Trump Changes Tune on Dollar After Talking Down the Currency
President Donald Trump looks to have changed his tune on the U.S. dollar.
(Bloomberg) -- President Donald Trump looks to have changed his tune on the U.S. dollar -- at least for now.
After repeatedly talking down the value of the currency in the past, Trump boasted on Twitter on Thursday that investors were pouring money into the greenback -- a development that would tend to push the currency up, not down.
“Our Economy is doing better than ever,” Trump said. “Money is pouring into our cherished DOLLAR like rarely before, companies earnings are higher than ever, inflation is low & business optimism is higher than it has ever been.”
His chief economic adviser, Larry Kudlow, was more explicit in an interview on CNBC television. He described the dollar as “strong and steady,” adding that it has been trading in a range for “quite some time.”
“As the president noted today, I think the king dollar, the strong dollar, it’s a steady dollar, it’s a sign of confidence,” said Kudlow, who is director of the White House’s National Economic Council. “Money is flowing into the U.S.A. That’s terrific.”
The dollar has risen about 5 percent this year against a broad basket of currencies, buoyed by strong U.S. economic growth, rising interest rates and U.S.-driven trade tensions, which boost the greenback’s appeal as a haven.
It’s not clear whether the shift in Trump’s dollar rhetoric will prove to be long-lasting.
“He has a history of talking it down more than he has of boosting it and clearly he is one to give us surprises, so it’s not easy to predict if he will have a new strengthening guidance,” said Juan Perez, senior foreign-exchange trader and strategist at Tempus Inc. in Washington. “He notices and is grasping the power of currency and may opine on it as he sees best fits his narrative.”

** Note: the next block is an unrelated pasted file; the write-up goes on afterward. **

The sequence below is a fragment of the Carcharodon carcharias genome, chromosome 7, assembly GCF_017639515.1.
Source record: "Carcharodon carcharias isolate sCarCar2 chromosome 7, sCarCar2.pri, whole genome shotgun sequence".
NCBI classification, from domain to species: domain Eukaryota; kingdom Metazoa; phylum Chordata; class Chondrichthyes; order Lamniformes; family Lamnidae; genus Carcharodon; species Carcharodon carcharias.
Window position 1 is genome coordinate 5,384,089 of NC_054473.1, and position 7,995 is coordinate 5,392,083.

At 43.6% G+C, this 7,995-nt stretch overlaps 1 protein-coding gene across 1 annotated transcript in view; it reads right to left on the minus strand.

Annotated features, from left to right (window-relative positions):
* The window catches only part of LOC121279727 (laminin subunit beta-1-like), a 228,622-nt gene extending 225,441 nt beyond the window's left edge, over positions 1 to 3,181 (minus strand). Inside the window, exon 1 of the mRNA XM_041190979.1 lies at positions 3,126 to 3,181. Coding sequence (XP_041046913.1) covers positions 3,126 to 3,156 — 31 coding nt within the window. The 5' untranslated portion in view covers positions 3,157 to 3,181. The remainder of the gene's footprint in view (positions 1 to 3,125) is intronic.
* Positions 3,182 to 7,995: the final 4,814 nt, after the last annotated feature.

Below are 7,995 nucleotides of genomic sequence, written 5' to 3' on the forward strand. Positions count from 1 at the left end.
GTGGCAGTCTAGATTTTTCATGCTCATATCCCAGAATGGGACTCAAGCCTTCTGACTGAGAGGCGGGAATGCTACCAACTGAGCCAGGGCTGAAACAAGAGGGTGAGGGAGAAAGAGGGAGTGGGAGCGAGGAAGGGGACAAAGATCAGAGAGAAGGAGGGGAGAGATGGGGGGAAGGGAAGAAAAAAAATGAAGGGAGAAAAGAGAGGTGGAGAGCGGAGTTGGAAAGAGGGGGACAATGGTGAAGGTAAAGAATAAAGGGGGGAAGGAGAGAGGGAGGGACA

Kudlow, a long-time proponent of what he’s called “King Dollar,” touted the benefits of a strong currency in holding down oil and other commodity prices.
Asked if he favored any particular level of the greenback in foreign exchange markets, Kudlow said, “I just want it steady.”
“There is all this unrest around the world,” Kudlow said. “Trillions of dollars are coming here because we’re in an economic boom that virtually nobody thought possible."
Some of that unrest has been fueled by the president’s own actions.
Turkish markets, already in a tailspin over President Recep Tayyip Erdogan’s economic policies, tumbled further after Trump’s Aug. 10 announcement that the U.S. is doubling steel and aluminum tariffs on shipments from the country. In making that decision, Trump pointed to the rapid slide of the Turkish lira “against our very strong dollar.”
“The U.S. is not playing its usual role to try to tamp down anxiety and fears,” said David Hensley, director of global economics for JPMorgan Chase & Co. in New York. “If anything, the U.S. has been throwing fuel on the fire.”
Breaking with the past practice of presidents not commenting on the dollar, Trump has frequently expressed displeasure with the strength of the greenback since taking office in January 2017. He’s accused some of America’s trading partners, including China and Europe, of deliberately driving down the value of their currencies to gain advantage for their exporters.
In another break from the past, Trump has criticized Federal Reserve Chairman Jerome Powell and his colleagues for raising interest rates and in the process undercutting his efforts to slash the U.S. trade deficit.
--With assistance from Lananh Nguyen.
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